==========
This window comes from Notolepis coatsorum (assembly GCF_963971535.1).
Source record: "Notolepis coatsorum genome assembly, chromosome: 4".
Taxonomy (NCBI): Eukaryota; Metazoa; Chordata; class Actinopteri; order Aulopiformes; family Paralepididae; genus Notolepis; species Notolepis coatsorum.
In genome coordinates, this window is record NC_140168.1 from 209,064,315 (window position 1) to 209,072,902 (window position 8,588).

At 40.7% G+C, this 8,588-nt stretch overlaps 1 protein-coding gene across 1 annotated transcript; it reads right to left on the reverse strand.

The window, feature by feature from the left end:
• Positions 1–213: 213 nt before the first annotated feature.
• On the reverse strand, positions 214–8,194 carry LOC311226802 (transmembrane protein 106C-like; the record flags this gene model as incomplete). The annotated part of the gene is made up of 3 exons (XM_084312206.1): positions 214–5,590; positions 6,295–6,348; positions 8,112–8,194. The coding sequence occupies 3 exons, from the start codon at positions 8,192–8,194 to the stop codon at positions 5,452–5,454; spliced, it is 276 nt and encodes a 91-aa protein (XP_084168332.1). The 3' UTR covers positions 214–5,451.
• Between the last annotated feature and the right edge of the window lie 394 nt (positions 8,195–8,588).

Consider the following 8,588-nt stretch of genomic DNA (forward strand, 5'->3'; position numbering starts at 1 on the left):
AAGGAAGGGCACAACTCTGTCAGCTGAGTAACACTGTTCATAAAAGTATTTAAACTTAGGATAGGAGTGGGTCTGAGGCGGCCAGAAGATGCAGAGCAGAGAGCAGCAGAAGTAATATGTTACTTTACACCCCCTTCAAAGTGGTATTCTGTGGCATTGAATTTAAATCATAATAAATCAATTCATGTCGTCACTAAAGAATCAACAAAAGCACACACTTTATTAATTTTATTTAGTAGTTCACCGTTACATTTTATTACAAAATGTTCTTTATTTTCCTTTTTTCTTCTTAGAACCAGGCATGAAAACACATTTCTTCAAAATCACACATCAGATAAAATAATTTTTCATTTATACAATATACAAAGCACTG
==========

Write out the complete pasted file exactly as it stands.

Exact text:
This window comes from Notolepis coatsorum (assembly GCF_963971535.1).
Source record: "Notolepis coatsorum genome assembly, chromosome: 4".
Taxonomy (NCBI): Eukaryota; Metazoa; Chordata; class Actinopteri; order Aulopiformes; family Paralepididae; genus Notolepis; species Notolepis coatsorum.
In genome coordinates, this window is record NC_140168.1 from 209,064,315 (window position 1) to 209,072,902 (window position 8,588).

At 40.7% G+C, this 8,588-nt stretch overlaps 1 protein-coding gene across 1 annotated transcript; it reads right to left on the reverse strand.

The window, feature by feature from the left end:
• Positions 1–213: 213 nt before the first annotated feature.
• On the reverse strand, positions 214–8,194 carry LOC311226802 (transmembrane protein 106C-like; the record flags this gene model as incomplete). The annotated part of the gene is made up of 3 exons (XM_084312206.1): positions 214–5,590; positions 6,295–6,348; positions 8,112–8,194. The coding sequence occupies 3 exons, from the start codon at positions 8,192–8,194 to the stop codon at positions 5,452–5,454; spliced, it is 276 nt and encodes a 91-aa protein (XP_084168332.1). The 3' UTR covers positions 214–5,451.
• Between the last annotated feature and the right edge of the window lie 394 nt (positions 8,195–8,588).

Consider the following 8,588-nt stretch of genomic DNA (forward strand, 5'->3'; position numbering starts at 1 on the left):
AAGGAAGGGCACAACTCTGTCAGCTGAGTAACACTGTTCATAAAAGTATTTAAACTTAGGATAGGAGTGGGTCTGAGGCGGCCAGAAGATGCAGAGCAGAGAGCAGCAGAAGTAATATGTTACTTTACACCCCCTTCAAAGTGGTATTCTGTGGCATTGAATTTAAATCATAATAAATCAATTCATGTCGTCACTAAAGAATCAACAAAAGCACACACTTTATTAATTTTATTTAGTAGTTCACCGTTACATTTTATTACAAAATGTTCTTTATTTTCCTTTTTTCTTCTTAGAACCAGGCATGAAAACACATTTCTTCAAAATCACACATCAGATAAAATAATTTTTCATTTATACAATATACAAAGCACTG